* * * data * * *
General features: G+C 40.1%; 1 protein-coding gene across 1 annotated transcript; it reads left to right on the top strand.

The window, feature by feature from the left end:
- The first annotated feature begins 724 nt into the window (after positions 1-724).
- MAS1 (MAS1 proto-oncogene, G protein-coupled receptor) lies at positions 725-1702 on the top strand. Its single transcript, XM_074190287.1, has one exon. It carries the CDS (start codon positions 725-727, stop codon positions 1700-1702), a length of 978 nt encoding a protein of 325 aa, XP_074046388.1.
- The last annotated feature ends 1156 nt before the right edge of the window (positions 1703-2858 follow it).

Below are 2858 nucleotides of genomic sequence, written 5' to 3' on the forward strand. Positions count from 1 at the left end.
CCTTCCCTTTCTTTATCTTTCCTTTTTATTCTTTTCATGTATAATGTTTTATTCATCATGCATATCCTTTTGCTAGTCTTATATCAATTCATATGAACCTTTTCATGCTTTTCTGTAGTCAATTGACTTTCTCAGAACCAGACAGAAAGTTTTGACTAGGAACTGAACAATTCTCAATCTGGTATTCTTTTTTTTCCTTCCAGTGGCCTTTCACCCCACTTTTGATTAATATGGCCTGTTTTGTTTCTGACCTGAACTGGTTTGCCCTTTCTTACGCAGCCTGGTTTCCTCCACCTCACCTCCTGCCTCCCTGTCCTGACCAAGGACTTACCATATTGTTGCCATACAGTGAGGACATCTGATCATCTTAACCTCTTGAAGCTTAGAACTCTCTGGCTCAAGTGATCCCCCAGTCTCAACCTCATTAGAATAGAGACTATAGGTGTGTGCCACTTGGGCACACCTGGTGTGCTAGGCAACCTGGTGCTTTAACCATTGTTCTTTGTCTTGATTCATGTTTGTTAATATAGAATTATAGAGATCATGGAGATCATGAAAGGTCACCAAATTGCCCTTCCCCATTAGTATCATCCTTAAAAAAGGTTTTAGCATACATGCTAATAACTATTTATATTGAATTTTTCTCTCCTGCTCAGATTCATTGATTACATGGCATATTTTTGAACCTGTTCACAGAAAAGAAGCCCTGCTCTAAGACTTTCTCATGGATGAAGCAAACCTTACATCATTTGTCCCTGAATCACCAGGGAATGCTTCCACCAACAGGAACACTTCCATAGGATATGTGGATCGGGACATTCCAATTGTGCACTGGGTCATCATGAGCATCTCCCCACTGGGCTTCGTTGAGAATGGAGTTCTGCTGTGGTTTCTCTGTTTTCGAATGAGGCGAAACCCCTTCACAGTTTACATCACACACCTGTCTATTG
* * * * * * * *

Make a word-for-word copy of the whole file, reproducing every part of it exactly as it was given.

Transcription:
General features: G+C 40.1%; 1 protein-coding gene across 1 annotated transcript; it reads left to right on the top strand.

The window, feature by feature from the left end:
- The first annotated feature begins 724 nt into the window (after positions 1-724).
- MAS1 (MAS1 proto-oncogene, G protein-coupled receptor) lies at positions 725-1702 on the top strand. Its single transcript, XM_074190287.1, has one exon. It carries the CDS (start codon positions 725-727, stop codon positions 1700-1702), a length of 978 nt encoding a protein of 325 aa, XP_074046388.1.
- The last annotated feature ends 1156 nt before the right edge of the window (positions 1703-2858 follow it).

Below are 2858 nucleotides of genomic sequence, written 5' to 3' on the forward strand. Positions count from 1 at the left end.
CCTTCCCTTTCTTTATCTTTCCTTTTTATTCTTTTCATGTATAATGTTTTATTCATCATGCATATCCTTTTGCTAGTCTTATATCAATTCATATGAACCTTTTCATGCTTTTCTGTAGTCAATTGACTTTCTCAGAACCAGACAGAAAGTTTTGACTAGGAACTGAACAATTCTCAATCTGGTATTCTTTTTTTTCCTTCCAGTGGCCTTTCACCCCACTTTTGATTAATATGGCCTGTTTTGTTTCTGACCTGAACTGGTTTGCCCTTTCTTACGCAGCCTGGTTTCCTCCACCTCACCTCCTGCCTCCCTGTCCTGACCAAGGACTTACCATATTGTTGCCATACAGTGAGGACATCTGATCATCTTAACCTCTTGAAGCTTAGAACTCTCTGGCTCAAGTGATCCCCCAGTCTCAACCTCATTAGAATAGAGACTATAGGTGTGTGCCACTTGGGCACACCTGGTGTGCTAGGCAACCTGGTGCTTTAACCATTGTTCTTTGTCTTGATTCATGTTTGTTAATATAGAATTATAGAGATCATGGAGATCATGAAAGGTCACCAAATTGCCCTTCCCCATTAGTATCATCCTTAAAAAAGGTTTTAGCATACATGCTAATAACTATTTATATTGAATTTTTCTCTCCTGCTCAGATTCATTGATTACATGGCATATTTTTGAACCTGTTCACAGAAAAGAAGCCCTGCTCTAAGACTTTCTCATGGATGAAGCAAACCTTACATCATTTGTCCCTGAATCACCAGGGAATGCTTCCACCAACAGGAACACTTCCATAGGATATGTGGATCGGGACATTCCAATTGTGCACTGGGTCATCATGAGCATCTCCCCACTGGGCTTCGTTGAGAATGGAGTTCTGCTGTGGTTTCTCTGTTTTCGAATGAGGCGAAACCCCTTCACAGTTTACATCACACACCTGTCTATTG